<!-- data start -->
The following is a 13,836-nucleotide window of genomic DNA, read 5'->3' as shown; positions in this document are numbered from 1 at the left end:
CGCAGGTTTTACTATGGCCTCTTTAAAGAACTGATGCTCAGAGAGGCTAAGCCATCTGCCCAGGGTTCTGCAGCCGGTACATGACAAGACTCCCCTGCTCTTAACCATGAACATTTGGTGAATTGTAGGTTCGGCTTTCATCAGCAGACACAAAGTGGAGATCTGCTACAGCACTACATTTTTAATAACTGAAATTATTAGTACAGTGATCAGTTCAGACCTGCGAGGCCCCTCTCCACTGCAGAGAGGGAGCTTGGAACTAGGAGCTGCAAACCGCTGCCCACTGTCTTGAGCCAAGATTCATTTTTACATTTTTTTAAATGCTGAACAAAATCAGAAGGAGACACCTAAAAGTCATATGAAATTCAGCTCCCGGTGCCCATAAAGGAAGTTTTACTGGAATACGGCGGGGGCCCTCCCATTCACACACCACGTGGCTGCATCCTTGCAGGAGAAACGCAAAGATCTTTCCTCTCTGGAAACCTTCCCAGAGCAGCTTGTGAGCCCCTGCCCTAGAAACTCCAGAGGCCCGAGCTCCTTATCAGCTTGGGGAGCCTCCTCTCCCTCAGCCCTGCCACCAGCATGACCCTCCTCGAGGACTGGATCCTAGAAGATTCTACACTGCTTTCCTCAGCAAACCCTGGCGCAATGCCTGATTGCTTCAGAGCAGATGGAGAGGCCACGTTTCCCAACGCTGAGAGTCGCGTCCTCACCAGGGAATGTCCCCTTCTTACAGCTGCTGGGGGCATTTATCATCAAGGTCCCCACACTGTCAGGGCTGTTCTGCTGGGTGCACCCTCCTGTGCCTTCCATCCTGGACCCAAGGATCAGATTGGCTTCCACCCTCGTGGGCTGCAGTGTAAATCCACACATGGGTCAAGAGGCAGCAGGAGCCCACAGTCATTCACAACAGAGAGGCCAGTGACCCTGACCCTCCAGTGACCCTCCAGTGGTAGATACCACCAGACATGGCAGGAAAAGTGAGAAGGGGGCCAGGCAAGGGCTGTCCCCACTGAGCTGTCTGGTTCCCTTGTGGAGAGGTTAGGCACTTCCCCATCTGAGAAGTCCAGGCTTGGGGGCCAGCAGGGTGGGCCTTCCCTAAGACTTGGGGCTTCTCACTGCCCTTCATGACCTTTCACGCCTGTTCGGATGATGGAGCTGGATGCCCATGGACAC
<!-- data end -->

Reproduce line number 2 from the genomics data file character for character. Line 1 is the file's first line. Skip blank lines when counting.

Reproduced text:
CGCAGGTTTTACTATGGCCTCTTTAAAGAACTGATGCTCAGAGAGGCTAAGCCATCTGCCCAGGGTTCTGCAGCCGGTACATGACAAGACTCCCCTGCTCTTAACCATGAACATTTGGTGAATTGTAGGTTCGGCTTTCATCAGCAGACACAAAGTGGAGATCTGCTACAGCACTACATTTTTAATAACTGAAATTATTAGTACAGTGATCAGTTCAGACCTGCGAGGCCCCTCTCCACTGCAGAGAGGGAGCTTGGAACTAGGAGCTGCAAACCGCTGCCCACTGTCTTGAGCCAAGATTCATTTTTACATTTTTTTAAATGCTGAACAAAATCAGAAGGAGACACCTAAAAGTCATATGAAATTCAGCTCCCGGTGCCCATAAAGGAAGTTTTACTGGAATACGGCGGGGGCCCTCCCATTCACACACCACGTGGCTGCATCCTTGCAGGAGAAACGCAAAGATCTTTCCTCTCTGGAAACCTTCCCAGAGCAGCTTGTGAGCCCCTGCCCTAGAAACTCCAGAGGCCCGAGCTCCTTATCAGCTTGGGGAGCCTCCTCTCCCTCAGCCCTGCCACCAGCATGACCCTCCTCGAGGACTGGATCCTAGAAGATTCTACACTGCTTTCCTCAGCAAACCCTGGCGCAATGCCTGATTGCTTCAGAGCAGATGGAGAGGCCACGTTTCCCAACGCTGAGAGTCGCGTCCTCACCAGGGAATGTCCCCTTCTTACAGCTGCTGGGGGCATTTATCATCAAGGTCCCCACACTGTCAGGGCTGTTCTGCTGGGTGCACCCTCCTGTGCCTTCCATCCTGGACCCAAGGATCAGATTGGCTTCCACCCTCGTGGGCTGCAGTGTAAATCCACACATGGGTCAAGAGGCAGCAGGAGCCCACAGTCATTCACAACAGAGAGGCCAGTGACCCTGACCCTCCAGTGACCCTCCAGTGGTAGATACCACCAGACATGGCAGGAAAAGTGAGAAGGGGGCCAGGCAAGGGCTGTCCCCACTGAGCTGTCTGGTTCCCTTGTGGAGAGGTTAGGCACTTCCCCATCTGAGAAGTCCAGGCTTGGGGGCCAGCAGGGTGGGCCTTCCCTAAGACTTGGGGCTTCTCACTGCCCTTCATGACCTTTCACGCCTGTTCGGATGATGGAGCTGGATGCCCATGGACAC